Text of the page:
“Christians have no right to wear a visible cross or crucifix at work, but Muslims and Sikhs are allowed to wear religious items such as hijabs, turbans and religious bracelets”
You can’t wear a cross to work in Britain but you could probably put one on a turban. At least, that’s how I see it.
One Coptic Christian fight attendant was suspended from British Airways for wearing a cross. She was eventually taken back. She argued that people of other faiths such as Muslims and Sikhs were allowed to wear visible signs of their religion.
In another separate case, a nurse of 31 years, who has worn the cross every day to help her spiritually as she provides for those in need, was barred from the wards by Royal Devon and Exeter NHS Trust, thereby ending her 31 year career.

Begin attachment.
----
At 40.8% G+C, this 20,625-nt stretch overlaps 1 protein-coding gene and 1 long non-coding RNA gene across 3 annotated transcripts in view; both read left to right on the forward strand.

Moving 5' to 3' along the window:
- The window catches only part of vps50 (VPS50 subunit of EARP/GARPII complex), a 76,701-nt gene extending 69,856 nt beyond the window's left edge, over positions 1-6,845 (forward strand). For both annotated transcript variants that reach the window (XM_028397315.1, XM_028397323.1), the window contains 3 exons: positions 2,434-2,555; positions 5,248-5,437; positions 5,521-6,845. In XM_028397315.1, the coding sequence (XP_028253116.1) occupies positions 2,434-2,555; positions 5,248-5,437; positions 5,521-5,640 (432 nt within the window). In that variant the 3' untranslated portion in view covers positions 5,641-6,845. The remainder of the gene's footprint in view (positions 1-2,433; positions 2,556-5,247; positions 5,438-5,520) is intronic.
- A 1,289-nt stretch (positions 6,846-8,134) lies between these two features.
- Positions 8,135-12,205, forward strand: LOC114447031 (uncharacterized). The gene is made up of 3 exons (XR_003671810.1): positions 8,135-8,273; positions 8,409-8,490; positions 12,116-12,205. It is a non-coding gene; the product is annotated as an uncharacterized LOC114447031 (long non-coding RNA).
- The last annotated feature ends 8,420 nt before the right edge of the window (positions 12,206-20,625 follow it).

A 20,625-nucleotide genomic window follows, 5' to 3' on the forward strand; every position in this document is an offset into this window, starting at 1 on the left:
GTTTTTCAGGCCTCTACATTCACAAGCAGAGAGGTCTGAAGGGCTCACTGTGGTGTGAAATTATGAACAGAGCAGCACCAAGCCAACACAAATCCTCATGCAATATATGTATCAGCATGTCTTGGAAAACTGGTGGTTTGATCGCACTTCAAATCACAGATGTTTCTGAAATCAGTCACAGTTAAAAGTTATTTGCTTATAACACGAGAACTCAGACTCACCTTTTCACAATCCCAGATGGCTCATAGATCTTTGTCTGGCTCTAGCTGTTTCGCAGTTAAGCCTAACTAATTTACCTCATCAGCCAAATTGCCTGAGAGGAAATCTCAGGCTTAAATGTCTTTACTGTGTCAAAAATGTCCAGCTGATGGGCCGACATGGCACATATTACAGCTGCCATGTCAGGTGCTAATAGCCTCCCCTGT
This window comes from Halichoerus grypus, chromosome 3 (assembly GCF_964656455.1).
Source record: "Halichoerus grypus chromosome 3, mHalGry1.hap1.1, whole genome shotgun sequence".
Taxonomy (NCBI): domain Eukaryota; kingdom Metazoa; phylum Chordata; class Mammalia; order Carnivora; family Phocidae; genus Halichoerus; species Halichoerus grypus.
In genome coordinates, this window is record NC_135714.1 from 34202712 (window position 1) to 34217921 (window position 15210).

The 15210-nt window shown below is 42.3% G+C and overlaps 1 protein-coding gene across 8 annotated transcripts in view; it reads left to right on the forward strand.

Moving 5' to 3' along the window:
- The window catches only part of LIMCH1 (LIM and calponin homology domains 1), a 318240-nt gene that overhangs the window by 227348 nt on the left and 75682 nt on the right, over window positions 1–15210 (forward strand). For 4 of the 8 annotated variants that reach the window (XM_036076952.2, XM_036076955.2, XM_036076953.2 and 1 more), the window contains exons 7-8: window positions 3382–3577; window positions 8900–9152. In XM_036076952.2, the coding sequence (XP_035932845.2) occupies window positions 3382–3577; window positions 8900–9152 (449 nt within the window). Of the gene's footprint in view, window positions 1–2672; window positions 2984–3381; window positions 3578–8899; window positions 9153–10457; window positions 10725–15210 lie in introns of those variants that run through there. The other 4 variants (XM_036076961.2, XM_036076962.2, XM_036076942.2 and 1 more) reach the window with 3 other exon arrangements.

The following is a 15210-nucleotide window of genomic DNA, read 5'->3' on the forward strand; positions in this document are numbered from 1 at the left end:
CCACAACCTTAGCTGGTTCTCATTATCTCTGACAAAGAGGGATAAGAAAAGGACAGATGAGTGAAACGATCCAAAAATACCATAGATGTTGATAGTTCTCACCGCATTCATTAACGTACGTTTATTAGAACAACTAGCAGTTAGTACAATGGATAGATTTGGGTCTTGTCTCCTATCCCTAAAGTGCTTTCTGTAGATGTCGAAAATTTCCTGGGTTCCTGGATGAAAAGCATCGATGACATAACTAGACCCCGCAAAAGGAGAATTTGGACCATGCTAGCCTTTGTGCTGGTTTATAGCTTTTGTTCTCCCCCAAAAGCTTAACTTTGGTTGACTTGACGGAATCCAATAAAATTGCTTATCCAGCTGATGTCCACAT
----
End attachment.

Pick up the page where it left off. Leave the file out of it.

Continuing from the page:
The British government backed the women’s employers.
Both women have taken their cases to the European Court of Human Rights.
The government argument is that it is not a requirement of the Christian religion to wear a cross. Does that sound like rationalization or what? The complainants say the government is setting the bar too high and is now treading into freedom of religion.
At the same time the government says Christians cannot wear a symbol of their faith to work, they are going to approve same-sex marriages. That is not going over well with many.
…The Strasbourg case hinges on whether human rights laws protect the right to wear a cross or crucifix at work under Article 9 of the European Convention on Human Rights.
It states: “Everyone has the right to freedom of thought, conscience and religion; this right includes freedom to change his religion or belief, and freedom, either alone or in community with others and in public or private, to manifest his religion or belief, in worship, teaching, practice and observance.”…Read here: Telegraph UK